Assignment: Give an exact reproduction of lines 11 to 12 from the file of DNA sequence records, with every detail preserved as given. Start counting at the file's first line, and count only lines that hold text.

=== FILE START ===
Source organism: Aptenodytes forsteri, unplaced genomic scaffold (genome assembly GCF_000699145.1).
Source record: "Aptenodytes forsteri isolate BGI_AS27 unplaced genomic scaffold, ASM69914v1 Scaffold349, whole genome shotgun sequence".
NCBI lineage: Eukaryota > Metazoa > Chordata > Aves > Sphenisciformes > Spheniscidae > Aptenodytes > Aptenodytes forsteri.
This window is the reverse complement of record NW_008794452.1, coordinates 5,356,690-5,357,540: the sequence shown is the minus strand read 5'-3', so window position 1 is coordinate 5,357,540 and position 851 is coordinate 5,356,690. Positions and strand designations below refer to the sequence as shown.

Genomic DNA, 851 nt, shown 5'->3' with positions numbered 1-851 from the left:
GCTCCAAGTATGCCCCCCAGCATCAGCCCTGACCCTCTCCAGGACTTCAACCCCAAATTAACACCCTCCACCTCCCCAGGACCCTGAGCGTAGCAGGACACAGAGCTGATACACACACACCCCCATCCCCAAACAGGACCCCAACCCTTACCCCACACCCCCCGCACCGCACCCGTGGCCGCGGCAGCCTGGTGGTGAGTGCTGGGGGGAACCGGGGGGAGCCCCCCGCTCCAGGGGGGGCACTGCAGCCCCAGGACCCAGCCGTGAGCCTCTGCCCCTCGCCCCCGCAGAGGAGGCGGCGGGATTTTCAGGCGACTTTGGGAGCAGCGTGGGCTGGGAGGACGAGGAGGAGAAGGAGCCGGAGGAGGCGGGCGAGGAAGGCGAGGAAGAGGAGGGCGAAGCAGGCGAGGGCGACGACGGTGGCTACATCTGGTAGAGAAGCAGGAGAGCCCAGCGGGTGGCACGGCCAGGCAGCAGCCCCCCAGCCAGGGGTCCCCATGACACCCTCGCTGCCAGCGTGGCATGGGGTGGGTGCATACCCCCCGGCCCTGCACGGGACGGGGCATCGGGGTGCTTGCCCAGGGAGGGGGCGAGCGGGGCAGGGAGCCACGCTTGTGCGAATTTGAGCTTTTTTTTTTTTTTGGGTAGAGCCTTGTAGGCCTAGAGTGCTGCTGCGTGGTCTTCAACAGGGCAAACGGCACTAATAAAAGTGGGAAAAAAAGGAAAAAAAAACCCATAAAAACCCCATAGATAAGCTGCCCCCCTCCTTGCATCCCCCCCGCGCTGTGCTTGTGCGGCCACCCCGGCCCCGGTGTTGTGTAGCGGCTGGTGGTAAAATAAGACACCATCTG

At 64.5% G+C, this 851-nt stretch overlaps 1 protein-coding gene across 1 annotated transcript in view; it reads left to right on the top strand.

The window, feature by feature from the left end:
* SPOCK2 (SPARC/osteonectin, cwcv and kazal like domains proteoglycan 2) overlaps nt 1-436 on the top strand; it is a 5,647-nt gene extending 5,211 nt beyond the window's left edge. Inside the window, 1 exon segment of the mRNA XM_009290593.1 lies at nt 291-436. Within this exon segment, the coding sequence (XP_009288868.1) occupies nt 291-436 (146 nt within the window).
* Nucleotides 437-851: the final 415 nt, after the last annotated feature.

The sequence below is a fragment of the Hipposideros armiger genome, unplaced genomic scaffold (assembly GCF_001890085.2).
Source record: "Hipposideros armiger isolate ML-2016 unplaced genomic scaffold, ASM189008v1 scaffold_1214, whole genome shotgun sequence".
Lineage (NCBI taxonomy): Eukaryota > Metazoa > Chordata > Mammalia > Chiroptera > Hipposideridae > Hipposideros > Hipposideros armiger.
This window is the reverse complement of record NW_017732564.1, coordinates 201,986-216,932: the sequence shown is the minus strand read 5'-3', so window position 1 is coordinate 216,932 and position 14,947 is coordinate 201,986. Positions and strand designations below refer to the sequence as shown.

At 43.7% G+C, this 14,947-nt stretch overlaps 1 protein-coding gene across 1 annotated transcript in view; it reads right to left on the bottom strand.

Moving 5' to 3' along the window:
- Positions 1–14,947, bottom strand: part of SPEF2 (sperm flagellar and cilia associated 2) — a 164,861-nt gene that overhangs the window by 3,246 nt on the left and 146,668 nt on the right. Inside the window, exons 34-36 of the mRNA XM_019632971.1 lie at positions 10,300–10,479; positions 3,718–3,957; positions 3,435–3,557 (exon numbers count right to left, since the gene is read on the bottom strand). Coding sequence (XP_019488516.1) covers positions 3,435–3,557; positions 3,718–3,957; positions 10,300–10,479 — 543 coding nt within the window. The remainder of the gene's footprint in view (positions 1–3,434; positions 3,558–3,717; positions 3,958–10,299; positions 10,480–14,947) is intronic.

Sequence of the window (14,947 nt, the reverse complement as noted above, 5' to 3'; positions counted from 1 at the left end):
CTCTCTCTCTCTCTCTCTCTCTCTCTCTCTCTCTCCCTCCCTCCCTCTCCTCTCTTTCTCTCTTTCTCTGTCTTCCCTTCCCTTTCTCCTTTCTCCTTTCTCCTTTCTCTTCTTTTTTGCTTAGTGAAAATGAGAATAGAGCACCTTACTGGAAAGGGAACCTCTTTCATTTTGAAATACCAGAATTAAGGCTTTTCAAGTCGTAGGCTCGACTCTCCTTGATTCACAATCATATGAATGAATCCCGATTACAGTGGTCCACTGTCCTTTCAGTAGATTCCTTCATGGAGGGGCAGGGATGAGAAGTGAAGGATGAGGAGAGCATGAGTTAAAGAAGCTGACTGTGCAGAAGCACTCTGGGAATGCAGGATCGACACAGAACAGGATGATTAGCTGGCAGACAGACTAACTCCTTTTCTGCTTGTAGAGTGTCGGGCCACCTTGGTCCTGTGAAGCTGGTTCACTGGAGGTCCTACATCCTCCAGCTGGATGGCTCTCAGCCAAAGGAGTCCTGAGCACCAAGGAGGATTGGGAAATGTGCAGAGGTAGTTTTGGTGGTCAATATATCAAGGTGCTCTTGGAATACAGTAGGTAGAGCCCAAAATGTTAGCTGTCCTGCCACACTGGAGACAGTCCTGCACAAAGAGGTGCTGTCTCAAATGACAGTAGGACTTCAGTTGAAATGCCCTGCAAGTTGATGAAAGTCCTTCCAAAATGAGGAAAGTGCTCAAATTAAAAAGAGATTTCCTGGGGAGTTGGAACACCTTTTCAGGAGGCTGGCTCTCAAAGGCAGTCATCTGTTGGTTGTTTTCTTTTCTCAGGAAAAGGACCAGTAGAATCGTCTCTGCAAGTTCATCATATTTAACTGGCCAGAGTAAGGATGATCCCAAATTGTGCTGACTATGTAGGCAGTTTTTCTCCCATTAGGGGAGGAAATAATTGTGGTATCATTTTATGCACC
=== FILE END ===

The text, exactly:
The sequence below is a fragment of the Hipposideros armiger genome, unplaced genomic scaffold (assembly GCF_001890085.2).
Source record: "Hipposideros armiger isolate ML-2016 unplaced genomic scaffold, ASM189008v1 scaffold_1214, whole genome shotgun sequence".